Stressed farmers should break down big tasks into manageable jobs, according to a leaflet on farm and rural stress published in association with the HSE.

Acknowledging that farmers have particularly busy times of the year, the leaflet advised against trying to “squeeze more work into a day than you can manage”.

The leaflet features a case study on 66-year-old farmer Seamus who has a small dairy herd, some beef cattle, and lives with his wife.

Having worked hard all his life, he is faced with the prospect of having to sell the stock and rent the land as his children have no interest in farming.

But despite being in failing health, he continues to work.

The thought of selling the farm, which has been in the family for generations, is breaking his heart. He feels let down and angry.

The leaflet points out that when a difficult situation goes on for a long time and seems to be beyond the person’s control, it can result in negative stress or ‘distress.’

Signs and symptoms of stress, the leaflet outlines, include: restlessness; feeling tired easily; difficulty concentrating or making decisions; irritability; headaches; muscle tension; and occasional pain in the neck, shoulders or jaw.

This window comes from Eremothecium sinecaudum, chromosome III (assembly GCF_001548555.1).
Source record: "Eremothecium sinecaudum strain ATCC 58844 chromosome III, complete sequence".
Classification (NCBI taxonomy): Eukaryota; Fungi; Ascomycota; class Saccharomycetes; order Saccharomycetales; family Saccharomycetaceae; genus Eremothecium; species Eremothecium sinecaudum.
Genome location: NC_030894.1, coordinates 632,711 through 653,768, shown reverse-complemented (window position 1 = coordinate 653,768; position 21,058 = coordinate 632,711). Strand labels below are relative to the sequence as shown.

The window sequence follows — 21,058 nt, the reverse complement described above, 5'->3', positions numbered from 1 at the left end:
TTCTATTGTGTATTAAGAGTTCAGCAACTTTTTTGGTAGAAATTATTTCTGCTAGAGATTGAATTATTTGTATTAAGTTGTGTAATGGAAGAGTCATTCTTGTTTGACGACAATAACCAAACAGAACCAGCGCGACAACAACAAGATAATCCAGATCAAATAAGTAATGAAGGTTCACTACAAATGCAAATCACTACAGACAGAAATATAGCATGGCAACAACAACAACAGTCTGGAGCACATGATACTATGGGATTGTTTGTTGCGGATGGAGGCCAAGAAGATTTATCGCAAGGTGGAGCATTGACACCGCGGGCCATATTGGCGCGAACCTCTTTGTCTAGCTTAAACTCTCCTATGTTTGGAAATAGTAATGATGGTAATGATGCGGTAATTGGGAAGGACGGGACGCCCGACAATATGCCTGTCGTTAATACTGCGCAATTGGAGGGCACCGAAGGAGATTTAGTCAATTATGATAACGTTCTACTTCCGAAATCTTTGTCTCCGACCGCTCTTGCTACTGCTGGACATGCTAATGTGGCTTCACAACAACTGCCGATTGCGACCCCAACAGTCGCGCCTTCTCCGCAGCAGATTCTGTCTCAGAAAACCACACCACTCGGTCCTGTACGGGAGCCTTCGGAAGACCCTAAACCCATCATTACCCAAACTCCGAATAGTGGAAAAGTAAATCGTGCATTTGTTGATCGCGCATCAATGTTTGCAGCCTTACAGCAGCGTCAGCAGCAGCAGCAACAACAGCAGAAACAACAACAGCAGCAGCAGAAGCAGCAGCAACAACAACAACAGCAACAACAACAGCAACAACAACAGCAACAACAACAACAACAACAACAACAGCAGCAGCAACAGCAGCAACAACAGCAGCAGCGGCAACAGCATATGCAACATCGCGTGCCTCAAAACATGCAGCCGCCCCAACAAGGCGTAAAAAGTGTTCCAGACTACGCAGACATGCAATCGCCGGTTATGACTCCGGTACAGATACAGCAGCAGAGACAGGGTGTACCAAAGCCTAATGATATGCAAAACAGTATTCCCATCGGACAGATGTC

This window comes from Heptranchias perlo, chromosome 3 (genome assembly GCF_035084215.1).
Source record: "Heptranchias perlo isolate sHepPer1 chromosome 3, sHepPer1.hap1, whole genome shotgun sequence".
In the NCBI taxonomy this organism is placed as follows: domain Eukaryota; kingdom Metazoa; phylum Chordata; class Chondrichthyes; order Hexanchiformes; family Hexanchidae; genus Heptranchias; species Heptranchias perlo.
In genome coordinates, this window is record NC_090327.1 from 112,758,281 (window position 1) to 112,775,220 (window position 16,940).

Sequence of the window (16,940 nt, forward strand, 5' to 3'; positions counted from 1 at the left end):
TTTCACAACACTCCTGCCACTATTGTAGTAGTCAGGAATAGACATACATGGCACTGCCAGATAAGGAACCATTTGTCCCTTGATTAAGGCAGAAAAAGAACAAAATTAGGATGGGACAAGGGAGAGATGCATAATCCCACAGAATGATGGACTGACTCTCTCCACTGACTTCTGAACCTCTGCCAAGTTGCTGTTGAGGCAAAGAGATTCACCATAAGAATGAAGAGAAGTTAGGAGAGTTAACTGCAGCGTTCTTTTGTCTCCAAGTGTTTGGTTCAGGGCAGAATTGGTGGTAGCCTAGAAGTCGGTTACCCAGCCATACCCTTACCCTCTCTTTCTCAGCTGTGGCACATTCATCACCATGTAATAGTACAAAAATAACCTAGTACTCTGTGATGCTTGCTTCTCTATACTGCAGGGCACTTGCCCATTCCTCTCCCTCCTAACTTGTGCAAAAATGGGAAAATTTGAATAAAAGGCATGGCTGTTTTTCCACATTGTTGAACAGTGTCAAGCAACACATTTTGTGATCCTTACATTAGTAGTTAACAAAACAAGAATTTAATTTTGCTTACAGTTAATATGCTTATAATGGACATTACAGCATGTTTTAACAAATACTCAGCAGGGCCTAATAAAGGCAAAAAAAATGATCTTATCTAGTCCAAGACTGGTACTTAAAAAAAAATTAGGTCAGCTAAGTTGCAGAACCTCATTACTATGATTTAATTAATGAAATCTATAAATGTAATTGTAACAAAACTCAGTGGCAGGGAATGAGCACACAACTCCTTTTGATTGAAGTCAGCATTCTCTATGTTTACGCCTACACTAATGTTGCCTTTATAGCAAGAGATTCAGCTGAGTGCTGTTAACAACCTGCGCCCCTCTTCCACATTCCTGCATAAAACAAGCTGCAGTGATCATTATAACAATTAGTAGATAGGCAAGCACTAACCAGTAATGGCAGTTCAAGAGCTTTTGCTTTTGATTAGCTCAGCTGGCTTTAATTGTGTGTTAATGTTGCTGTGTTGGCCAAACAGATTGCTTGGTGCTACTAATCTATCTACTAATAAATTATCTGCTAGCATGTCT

Others include: sleep difficulties; changes in behaviour or in relationships with family and friends; thoughts of fear or worry; negative thoughts; and feelings of desperation that things won’t work out.

People who are depressed may experience a number of symptoms nearly all day, every day for a number of weeks, making it hard to get on with everyday life.

Common signs of depression include: feelings of sadness; feeling slowed down; restlessness; loss of interest in work; eating too much or too little; sleeping too much or not at all; feelings of worthlessness; and negative thoughts.

It’s very important, the leaflet emphasises, to remember that depression is not the individual’s fault and is very treatable.

Helpful ways of dealing with stress include taking breaks; developing other interests; meeting friends and family; eating well; and sleeping well.

Others include: getting active; not relying on drugs, alcohol or smoking; learning to accept the things we can’t change; asking for help; and writing down worries.

The Farm and Rural Stress Helpline can be reached 24 hours a day on freephone: 1800-742645.